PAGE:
• Practice Writing Out Full MPT’s
    • Many don’t practice the practical portion of the exam. This is just as important as practicing essays. There is a format the examiners want you to use. USE IT. Get so familiar with it that it is second nature come exam day.
  • Doing All of the Above Under Test-Like Conditions – More Than Once
    • Take full portions of the exam in real-time. Do this often, particularly during the last 3-4 weeks of prep. Managing your time should become second nature so you don’t struggle the day of the exam.
    • Reserve a room in your school’s library and get several other students to all come together and take a full exam in real time. The more you do this, the better prepared you will be.
  • Analyze All Answers
    • This is huge. You must know why you did / didn’t do well on any given question. Learn to spot your weaknesses. Keep track of them and let it guide you in subsequent study sessions.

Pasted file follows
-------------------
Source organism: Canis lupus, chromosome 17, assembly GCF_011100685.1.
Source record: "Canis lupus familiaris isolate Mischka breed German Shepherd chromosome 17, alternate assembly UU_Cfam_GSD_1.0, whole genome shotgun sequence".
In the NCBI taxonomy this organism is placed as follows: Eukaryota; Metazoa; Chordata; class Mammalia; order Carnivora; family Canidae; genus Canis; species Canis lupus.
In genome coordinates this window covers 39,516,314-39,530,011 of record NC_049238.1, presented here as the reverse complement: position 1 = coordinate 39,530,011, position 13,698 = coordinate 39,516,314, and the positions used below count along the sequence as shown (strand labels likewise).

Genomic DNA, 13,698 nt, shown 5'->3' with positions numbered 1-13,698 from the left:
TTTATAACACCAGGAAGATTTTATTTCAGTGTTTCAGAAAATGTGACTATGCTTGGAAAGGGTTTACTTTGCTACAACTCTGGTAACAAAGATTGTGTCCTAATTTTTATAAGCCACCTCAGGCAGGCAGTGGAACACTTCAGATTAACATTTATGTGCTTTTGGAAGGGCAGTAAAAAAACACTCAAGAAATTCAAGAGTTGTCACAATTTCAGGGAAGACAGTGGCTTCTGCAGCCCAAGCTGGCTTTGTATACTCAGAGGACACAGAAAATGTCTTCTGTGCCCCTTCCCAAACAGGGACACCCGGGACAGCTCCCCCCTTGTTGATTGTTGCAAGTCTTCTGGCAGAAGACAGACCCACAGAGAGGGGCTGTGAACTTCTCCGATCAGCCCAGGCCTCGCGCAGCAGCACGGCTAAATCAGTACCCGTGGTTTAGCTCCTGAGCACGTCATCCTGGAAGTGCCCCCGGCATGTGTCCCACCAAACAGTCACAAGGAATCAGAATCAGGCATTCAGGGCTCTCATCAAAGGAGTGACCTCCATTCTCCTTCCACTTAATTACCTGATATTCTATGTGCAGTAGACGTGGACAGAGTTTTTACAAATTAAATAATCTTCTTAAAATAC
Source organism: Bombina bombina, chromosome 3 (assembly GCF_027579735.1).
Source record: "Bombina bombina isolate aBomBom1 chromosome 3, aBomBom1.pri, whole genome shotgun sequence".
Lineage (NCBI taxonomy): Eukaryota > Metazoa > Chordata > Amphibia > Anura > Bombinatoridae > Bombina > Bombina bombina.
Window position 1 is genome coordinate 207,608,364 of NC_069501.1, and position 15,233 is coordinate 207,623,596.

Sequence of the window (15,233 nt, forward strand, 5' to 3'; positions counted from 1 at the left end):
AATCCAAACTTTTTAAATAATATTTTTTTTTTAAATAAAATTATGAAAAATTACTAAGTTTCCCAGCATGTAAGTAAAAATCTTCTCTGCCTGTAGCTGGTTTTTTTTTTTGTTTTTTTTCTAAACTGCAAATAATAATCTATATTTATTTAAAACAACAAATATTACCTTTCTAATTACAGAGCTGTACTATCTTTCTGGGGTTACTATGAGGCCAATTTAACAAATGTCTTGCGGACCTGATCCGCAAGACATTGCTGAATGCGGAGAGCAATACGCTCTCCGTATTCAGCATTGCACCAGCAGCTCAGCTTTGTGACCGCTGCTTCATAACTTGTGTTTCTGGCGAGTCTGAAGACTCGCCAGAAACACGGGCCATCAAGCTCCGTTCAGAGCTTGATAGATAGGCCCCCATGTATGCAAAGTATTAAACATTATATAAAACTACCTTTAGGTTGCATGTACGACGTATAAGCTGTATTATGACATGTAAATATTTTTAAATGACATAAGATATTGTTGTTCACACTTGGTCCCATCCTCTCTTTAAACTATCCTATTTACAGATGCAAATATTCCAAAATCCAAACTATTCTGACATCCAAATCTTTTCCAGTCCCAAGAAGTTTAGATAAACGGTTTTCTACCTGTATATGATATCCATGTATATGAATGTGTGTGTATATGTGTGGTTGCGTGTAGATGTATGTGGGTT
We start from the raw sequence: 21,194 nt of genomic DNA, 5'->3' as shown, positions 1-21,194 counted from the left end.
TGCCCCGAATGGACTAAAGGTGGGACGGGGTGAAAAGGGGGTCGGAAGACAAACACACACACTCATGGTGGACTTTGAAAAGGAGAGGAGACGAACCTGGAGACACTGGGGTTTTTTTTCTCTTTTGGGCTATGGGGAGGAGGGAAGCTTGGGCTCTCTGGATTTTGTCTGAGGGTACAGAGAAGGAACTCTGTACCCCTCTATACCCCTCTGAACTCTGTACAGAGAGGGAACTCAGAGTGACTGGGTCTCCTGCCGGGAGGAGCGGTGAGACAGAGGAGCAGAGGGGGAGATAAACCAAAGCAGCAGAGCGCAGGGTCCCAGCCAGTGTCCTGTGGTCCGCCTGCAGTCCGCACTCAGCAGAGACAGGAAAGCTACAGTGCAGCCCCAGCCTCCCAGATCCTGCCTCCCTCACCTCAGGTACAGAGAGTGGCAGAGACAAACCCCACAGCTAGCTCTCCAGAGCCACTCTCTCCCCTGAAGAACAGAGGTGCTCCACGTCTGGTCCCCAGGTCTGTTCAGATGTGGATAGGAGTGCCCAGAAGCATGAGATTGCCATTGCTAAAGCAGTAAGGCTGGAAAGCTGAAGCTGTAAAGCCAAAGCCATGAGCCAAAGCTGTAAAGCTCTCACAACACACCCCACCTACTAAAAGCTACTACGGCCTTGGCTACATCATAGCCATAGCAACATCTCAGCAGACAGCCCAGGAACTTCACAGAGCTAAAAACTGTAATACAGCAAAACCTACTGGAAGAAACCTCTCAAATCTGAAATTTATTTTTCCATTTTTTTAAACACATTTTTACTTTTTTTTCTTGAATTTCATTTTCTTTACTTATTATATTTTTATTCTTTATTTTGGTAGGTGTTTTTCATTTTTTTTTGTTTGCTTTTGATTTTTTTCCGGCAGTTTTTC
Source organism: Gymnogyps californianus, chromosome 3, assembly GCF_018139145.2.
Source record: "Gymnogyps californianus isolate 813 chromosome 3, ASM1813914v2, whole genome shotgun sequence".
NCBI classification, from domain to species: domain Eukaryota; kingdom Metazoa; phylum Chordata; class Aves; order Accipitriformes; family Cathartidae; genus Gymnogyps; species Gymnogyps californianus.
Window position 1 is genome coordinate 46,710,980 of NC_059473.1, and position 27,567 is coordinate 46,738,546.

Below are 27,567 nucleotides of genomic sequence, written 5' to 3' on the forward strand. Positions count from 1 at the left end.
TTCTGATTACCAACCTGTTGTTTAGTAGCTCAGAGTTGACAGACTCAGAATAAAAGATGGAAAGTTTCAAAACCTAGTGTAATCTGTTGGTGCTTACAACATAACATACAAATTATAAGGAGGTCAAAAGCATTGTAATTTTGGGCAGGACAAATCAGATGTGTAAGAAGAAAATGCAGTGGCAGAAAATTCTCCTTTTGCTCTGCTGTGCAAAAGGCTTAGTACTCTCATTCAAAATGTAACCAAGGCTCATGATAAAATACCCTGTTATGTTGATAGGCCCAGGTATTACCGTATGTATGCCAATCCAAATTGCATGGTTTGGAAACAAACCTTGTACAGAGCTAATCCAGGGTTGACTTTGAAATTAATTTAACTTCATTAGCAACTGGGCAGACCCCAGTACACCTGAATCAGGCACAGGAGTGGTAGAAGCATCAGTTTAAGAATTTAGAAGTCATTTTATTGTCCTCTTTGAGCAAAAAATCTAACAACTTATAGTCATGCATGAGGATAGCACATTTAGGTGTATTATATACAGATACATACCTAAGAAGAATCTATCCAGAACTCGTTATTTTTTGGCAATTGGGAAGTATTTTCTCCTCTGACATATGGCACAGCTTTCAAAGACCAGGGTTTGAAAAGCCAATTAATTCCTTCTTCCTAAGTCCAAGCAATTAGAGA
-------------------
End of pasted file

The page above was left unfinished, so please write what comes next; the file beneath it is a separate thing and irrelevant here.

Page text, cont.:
This leads to the next topic.

Know When to Change or Alter Your Prep Emphasis

You must remain flexible during Bar Prep. It’s your test. Your life. Your study needs will be unlike anyone else’s, at least a little. Pay attention to where your strengths and weaknesses are, and alter your study schedule accordingly.
Do not simply allow your weaknesses to remain weak.
(This bit of advice is only for the first ¾’s of your Bar Prep time. During the final week or so, you’ve learned what you’ve learned, and you should just be running practice drills.)

Overwhelming Anxiety

Of course, anxiety gets to all of us. Many people find ways of coping, like meditation, yoga, exercise…just to name a few.

However, if you find that you are “blanking-out” during timed practice tests because you’re so busy thinking about failing, pay attention. Or if your general sense of dread becomes in any way debilitating, you may want to seek some professional help.

And as the last word, realize that many famous and extremely successful individuals failed the Bar Exam their first time out. And even their second, or third times out. I know it is likely little comfort, but check out this list of past Bar Exam first-time failures that did not let that stop them! It’s not the end of the world if you fail – it may just seem that way for a while.